today, but how to raise and teach her children about their heritage and religious legacy. She explores life as a Muslim in a world where hostility towards Muslims runs rampant, where there is an entire industry financed and supported by think tanks, authors, film makers, and individual vigilantes whose sole purpose is to vilify and spread fear about all things Muslim. Her story is quintessentially American, a story of the struggles of assimilation and acceptance in a climate of confusion and prejudice—a story for anyone who has experienced being an “outsider” inside your own home country.

The Rise and Fall of Al-Qaeda

Author: Fawaz A. Gerges

Books & Nasheed Reviews can be sent to PI Review, PO Box 159, Batley, West Yorkshire, WF17 1AD

In this concise and fascinating book, Fawaz A. Gerges argues that Al-Qaeda has degenerated into a fractured, marginal body kept alive largely by the self-serving antiterrorist bureaucracy it helped to spawn. In The Rise and Fall of Al-Qaeda, Gerges, a public intellectual known widely for his expertise on radical ideologies, including jihadism, argues that the Western powers have become mired in a ”terrorism narrative,” stemming from the mistaken belief that America is in danger of a devastating attack by a crippled al-Qaeda. To explain why al-Qaeda is no longer a threat, he provides a briskly written history of the organization, showing its emergence from the disintegrating local jihadist movements of the mid-1990s-not just the Afghan resistance of the 1980s, as many believe-in ”a desperate effort to rescue a sinking ship by altering its course.” During this period, Gerges interviewed many jihadis, gaining a first-hand view of the movement

that bin Laden tried to reshape by internationalizing it. Gerges reveals that transnational jihad has attracted but a small minority within the Arab world and possesses no viable social and popular base. Furthermore, he shows that the attacks of September 11, 2001, were a major miscalculation—no ”river” of fighters flooded from Arab countries to defend al-Qaeda in Afghanistan, as bin Laden expected. The democratic revolutions that swept the Middle East in early 2011 show that al-Qaeda today is a nonentity which exercises no influence over Arabs’ political life. Gerges shows that there is a link between the new phenomenon of homegrown extremism in Western societies and the war on terror, particularly in Afghanistan-Pakistan, and that homegrown terror exposes the structural weakness, not strength, of bin Laden’s al-Qaeda. Gerges concludes that the movement has splintered into feuding factions, neutralizing itself more effectively than any Predator drone. www.pi-media.co.uk




www.pi-media.co.uk I April 2014

Exclusive: In-Depth Inter view

Kolo Toure of Liverpool FC talks Religion and Football

PI: What were your earliest memories playing football? Kolo: I was lucky to join one of the best academy back in Africa with a great coach Jean Marc Guillou, the president of ASEC Mimosas, both guys developed me to where I am now and then I came to Arsenal and everything changed. PI: Who discovered your talent? Kolo: Few guys but you have to thank God first for giving me this quality and this luck to find those people, there’s a few guys firstly my president which I call every time, this guy has been amazing for me and after that Jean Marc Guillou and have few other coaches and then Arsene Wenger who brought me to the next level. PI: You have played for many clubs, how does Liverpool experience rate? Kolo: Yeah it’s fantastic to play for one the best clubs in the world for me because Liverpool has won so many trophies the history of the club is amazing now the club is doing better and we have alot of fantastic young players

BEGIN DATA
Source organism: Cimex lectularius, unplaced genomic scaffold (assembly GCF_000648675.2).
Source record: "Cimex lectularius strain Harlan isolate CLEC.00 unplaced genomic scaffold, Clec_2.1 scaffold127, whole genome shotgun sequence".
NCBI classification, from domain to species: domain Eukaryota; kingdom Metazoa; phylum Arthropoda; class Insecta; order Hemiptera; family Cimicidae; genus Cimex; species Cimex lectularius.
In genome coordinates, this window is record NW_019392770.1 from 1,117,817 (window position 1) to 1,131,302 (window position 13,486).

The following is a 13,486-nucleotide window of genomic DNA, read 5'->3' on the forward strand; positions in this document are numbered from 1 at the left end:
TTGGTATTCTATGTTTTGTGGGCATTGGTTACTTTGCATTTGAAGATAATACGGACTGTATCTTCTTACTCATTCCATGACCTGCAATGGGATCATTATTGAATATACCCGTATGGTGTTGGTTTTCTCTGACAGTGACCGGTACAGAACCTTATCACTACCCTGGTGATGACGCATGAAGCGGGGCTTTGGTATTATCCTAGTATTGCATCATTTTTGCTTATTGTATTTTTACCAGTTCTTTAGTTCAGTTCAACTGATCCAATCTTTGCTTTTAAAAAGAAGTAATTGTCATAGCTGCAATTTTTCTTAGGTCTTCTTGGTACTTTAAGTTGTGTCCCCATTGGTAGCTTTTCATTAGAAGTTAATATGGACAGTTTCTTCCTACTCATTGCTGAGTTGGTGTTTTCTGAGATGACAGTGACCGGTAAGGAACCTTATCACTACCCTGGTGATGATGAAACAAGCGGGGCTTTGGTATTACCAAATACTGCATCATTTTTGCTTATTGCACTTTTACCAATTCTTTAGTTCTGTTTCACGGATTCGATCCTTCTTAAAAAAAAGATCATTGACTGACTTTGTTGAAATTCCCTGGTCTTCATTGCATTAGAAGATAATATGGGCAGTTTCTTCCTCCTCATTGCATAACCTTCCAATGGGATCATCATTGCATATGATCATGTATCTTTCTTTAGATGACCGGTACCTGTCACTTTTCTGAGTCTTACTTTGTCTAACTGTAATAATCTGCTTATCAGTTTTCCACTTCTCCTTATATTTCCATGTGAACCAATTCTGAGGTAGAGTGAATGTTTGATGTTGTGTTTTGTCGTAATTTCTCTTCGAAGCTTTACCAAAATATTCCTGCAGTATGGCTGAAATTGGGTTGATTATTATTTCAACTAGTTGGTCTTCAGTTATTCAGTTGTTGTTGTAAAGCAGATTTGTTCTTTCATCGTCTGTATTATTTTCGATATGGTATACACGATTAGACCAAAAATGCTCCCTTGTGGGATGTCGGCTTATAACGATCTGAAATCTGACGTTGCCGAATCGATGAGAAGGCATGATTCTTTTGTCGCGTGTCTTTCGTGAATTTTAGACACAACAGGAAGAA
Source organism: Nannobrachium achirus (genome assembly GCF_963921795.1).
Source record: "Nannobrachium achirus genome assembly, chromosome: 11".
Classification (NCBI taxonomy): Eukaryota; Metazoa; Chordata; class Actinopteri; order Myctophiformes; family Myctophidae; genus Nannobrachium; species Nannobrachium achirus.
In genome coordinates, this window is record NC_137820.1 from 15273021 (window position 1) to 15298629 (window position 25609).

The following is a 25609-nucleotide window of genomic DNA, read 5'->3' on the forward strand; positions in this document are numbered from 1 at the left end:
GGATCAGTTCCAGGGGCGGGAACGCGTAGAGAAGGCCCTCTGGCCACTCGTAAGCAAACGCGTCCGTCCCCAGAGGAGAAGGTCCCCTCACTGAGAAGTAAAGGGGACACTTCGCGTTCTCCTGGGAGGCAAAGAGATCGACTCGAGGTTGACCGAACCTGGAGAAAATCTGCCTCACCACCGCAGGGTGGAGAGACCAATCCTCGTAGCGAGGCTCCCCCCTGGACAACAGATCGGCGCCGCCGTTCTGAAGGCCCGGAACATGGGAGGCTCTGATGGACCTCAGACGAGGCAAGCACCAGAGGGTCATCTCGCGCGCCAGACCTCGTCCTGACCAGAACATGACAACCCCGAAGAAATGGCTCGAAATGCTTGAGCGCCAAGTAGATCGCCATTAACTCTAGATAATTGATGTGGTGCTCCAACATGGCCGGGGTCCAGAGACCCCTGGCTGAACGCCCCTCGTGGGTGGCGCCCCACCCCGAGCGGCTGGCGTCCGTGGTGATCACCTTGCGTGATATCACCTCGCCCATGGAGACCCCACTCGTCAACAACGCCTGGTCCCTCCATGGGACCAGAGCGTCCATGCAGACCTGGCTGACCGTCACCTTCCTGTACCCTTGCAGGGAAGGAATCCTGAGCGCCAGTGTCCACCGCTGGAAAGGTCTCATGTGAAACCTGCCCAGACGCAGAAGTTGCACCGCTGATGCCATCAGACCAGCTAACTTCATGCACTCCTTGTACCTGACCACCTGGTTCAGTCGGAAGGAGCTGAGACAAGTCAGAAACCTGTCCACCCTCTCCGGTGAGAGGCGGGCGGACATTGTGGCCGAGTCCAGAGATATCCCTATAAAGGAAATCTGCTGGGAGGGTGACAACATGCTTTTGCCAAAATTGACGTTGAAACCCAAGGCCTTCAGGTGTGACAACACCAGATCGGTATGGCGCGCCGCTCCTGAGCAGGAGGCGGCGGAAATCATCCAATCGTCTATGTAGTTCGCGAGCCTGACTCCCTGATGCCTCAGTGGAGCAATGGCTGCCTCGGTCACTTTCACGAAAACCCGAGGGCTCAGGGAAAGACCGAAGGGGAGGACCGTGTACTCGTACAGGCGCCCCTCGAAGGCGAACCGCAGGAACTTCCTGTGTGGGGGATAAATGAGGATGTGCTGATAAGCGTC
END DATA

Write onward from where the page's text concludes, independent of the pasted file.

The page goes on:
and I am enjoying every single minute I have here. PI: How much does your religion play a part in shaping your game? Kolo: For sure my religion has been my power because for my religion comes first Allah (God) is the most important part of my life and I think of everything Allah (God) has done for me and I do not think I would have been here living this life because my life has been up and down but the trust I put in my God just helped me to work hard and believe in me. PI: How difficult is it to practice Islam whilst playing? Kolo: It is easy, very easy my religion comes first then my family and then my football, my job is very important but if I was not blessed by God I don’t think I would have been playing football. PI: Do you get chance to do your daily prayers? Kolo: For sure, always it takes just five minutes to do every 2/3 hours and you have to do five times a day in 24 hours it is very easy to do, you got 25 minutes to spend


I April 2014

and think about God, it is very important. PI: Every club you been to, are they helpful in providing you a place to pray? Kolo: Great, with Arsenal and City I always had a place to pray and when I came here the manager made a place to pray not only for Muslims but for Christian, Jewish and that is great and that shows the football world respects all religion and for me my religion is key and I am not the only one praying in this place their is Aly Cissoko he is praying there and that is great for us, Brendon Rogers been amazing to give us a place to pray. PI: Do you meet up with other Muslim players outside football? Kolo: Yes of course, Demba Ba his a great guy, big respect to him, Kanoute, my brother Yahya Toure, Sami Nasri everyone believes in God but everyone have limits some believe more than others but as time goes by and you get older more people start believing in God lot more. PI: How difficult is it to fit in Ramadan /Fasting and football? Kolo: I think you need to be very strong in your head, it is difficult honestly, going without eating throughout the day and spending alot of energy running around with strikers like Sturridge and Suarez in training but I just try to adapt and do my best for my God, but no one is perfect. PI: How do you celebrate Eid? Kolo: Because I am far from my family so it is more difficult but I get on with my brother we have a nice meal go to the mosque. PI: What makes you happy? (Football & Personal life) Kolo: Football: Football has been my life and everything I have I thank God who gave me this talent, I enjoy playing football. Personal: God first (Allah) when God is happy I am very happy, as only God can make everything right or everything bad it don’t matter what quality you have and what you got in life, God can end all that. PI: What makes you unhappy? (Football & Personal life) Kolo: Football: Nothing really, football is great, with everything comes good and bad. Personal: My relation with Allah (God) is very important and if I do my salaat (prayer) a bit later I get sad with that. PI: Once you have hanged up your boots, what would you like to do? Kolo: I left my country when I was very young with my wife when 22/23, I am very big African guy, I will just try to go back to my country, I have sacrificed alot and just